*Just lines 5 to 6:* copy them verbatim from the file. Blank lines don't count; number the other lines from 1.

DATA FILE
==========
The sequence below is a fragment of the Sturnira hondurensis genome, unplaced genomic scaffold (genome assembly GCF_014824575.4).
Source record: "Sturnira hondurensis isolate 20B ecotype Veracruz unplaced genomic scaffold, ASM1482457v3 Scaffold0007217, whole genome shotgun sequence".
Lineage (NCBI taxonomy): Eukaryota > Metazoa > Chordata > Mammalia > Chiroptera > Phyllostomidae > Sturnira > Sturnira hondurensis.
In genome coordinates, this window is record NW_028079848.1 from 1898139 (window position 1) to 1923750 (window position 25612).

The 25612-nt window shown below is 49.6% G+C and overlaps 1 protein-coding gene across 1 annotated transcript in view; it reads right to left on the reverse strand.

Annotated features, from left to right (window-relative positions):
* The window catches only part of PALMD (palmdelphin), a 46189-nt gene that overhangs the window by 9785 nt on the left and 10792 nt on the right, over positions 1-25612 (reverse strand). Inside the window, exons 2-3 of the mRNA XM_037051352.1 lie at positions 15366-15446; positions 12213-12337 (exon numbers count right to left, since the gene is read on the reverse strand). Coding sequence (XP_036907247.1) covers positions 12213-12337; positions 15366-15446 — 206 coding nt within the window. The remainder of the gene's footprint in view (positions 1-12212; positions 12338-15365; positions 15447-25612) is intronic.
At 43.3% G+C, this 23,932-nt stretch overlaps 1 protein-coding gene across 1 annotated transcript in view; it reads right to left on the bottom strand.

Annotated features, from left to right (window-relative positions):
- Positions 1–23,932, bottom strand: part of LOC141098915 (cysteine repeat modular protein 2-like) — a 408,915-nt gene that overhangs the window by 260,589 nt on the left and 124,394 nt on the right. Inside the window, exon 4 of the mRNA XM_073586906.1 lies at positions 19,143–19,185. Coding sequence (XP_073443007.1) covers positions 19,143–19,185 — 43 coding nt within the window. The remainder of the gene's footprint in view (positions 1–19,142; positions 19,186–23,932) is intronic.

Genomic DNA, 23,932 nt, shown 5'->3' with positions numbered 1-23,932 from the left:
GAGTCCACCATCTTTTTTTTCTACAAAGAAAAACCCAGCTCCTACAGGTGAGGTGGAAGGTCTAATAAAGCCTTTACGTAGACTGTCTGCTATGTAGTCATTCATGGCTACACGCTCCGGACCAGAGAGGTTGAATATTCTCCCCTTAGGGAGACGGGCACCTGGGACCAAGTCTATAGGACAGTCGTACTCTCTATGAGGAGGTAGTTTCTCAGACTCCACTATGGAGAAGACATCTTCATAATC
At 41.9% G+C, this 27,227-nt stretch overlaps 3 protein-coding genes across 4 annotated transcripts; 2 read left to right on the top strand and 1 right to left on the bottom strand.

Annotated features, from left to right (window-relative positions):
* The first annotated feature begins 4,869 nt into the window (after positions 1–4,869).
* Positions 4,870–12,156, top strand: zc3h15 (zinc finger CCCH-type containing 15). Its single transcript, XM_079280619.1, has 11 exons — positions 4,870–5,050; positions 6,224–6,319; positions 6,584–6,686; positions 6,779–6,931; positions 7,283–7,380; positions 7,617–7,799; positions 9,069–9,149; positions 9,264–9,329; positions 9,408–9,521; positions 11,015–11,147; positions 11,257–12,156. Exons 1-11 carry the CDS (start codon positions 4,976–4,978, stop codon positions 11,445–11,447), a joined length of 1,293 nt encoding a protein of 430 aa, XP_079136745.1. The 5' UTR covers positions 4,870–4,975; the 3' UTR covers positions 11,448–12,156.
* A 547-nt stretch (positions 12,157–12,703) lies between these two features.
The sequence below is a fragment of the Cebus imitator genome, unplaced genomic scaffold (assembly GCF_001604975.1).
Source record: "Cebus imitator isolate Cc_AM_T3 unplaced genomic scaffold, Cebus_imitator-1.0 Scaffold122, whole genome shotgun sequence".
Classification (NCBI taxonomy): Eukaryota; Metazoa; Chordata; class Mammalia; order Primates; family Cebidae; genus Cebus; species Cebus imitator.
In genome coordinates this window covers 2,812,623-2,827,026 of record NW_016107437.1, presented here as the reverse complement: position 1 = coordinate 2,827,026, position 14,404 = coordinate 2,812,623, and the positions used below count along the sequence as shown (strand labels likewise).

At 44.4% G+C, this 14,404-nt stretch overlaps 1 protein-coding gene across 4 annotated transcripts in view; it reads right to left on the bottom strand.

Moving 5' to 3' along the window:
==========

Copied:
The 25612-nt window shown below is 49.6% G+C and overlaps 1 protein-coding gene across 1 annotated transcript in view; it reads right to left on the reverse strand.

Annotated features, from left to right (window-relative positions):